The app features plenty of fun scavenger hunts and other games for kids to play during their downtime, but its most important features are designed to coach young patients through treatments. Short videos walk them through procedures like blood tests so that when the time comes, the situation will feel less intimidating. And for each step in the hospitalization process, from body scans to gown changes, doctors can give kids virtual stickers to reward them for following directions or just being brave. There’s also an AI chatbot (powered by IBM’s Watson) available to answer any questions kids or their parents might have about the hospital.

The app is very new, and Alder Hey is still assessing whether or not it's changing their young hospital guests’ experiences for the better. If the game is successful, children's hospitals around the world may consider developing exclusive apps of their own.

[h/t Co.Design]

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Cell Free Technology
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This Pixel Kit Will Let You Play Tetris With Jellyfish DNA
Cell Free Technology
Cell Free Technology

Forget playing Tetris on your phone. Now you can play it with jellyfish DNA. Bixels is a DIY game kit that lets you code your own games using synthetic biology, lighting up a digital display with the help of DNA.

Its 8-by-8 pixel grid is programmed to turn on with the help of the same protein that makes jellyfish glow, called green fluorescent protein (GFP). But you can program it to do more than just passively shine. You can use your phone and the associated app to excite Bixels' fluorescent proteins and make them glow at different frequencies, producing red, blue, and green colors. Essentially, you can program it like you would any computer, but instead of electronics powering the system, it's DNA.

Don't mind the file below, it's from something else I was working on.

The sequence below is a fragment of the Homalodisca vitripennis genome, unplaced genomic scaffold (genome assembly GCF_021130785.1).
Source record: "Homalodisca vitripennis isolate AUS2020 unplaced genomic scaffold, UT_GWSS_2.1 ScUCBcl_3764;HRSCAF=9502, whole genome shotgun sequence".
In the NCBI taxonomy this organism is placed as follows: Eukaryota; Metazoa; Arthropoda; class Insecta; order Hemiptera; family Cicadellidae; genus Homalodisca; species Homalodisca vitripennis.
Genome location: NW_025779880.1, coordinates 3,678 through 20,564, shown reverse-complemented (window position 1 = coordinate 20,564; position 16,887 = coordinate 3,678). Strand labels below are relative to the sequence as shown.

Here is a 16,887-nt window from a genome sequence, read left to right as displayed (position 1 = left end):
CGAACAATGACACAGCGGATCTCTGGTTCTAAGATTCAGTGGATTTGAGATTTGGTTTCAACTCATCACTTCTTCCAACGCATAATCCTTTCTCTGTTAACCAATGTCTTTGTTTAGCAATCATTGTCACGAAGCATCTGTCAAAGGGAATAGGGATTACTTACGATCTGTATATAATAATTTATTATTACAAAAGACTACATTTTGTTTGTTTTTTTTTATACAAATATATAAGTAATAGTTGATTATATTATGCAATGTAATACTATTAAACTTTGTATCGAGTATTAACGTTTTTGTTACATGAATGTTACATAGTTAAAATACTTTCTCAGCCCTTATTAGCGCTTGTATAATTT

Two blue boxes hold Bixel pixel grids.

Researchers use green fluorescent protein all the time in lab experiments as an imaging agent to illuminate biological processes for study. With Bixels, all you need is a little programming to turn the colorful lights (tubes filled with GFP) into custom images or interactive games like Tetris or Snake. You can also use it to develop your own scientific experiments. (For experiment ideas, Bixels' creator, the Irish company Cell-Free Technology, suggests the curricula from BioBuilder.)

A screenshot shows a user assembling a Bixel kit on video.

A pixel kit is housed in a cardboard box that looks like a Game Boy.

Bixels is designed to be used by people with all levels of scientific knowledge, helping make the world of biotechnology more accessible to the public. Eventually, Cell-Free Technology wants to create a bio-computer even more advanced than Bixels. "Our ultimate goal is to build a personal bio-computer which, unlike current wearable devices, truly interacts with our bodies," co-founder Helene Steiner said in a press release.

Bixels - Play tetris with DNA from Cell-Free Technology on Vimeo.

You can buy your own Bixel kit on Kickstarter for roughly $118. It's expected to ship in May 2018.

All images courtesy Cell-Free Technology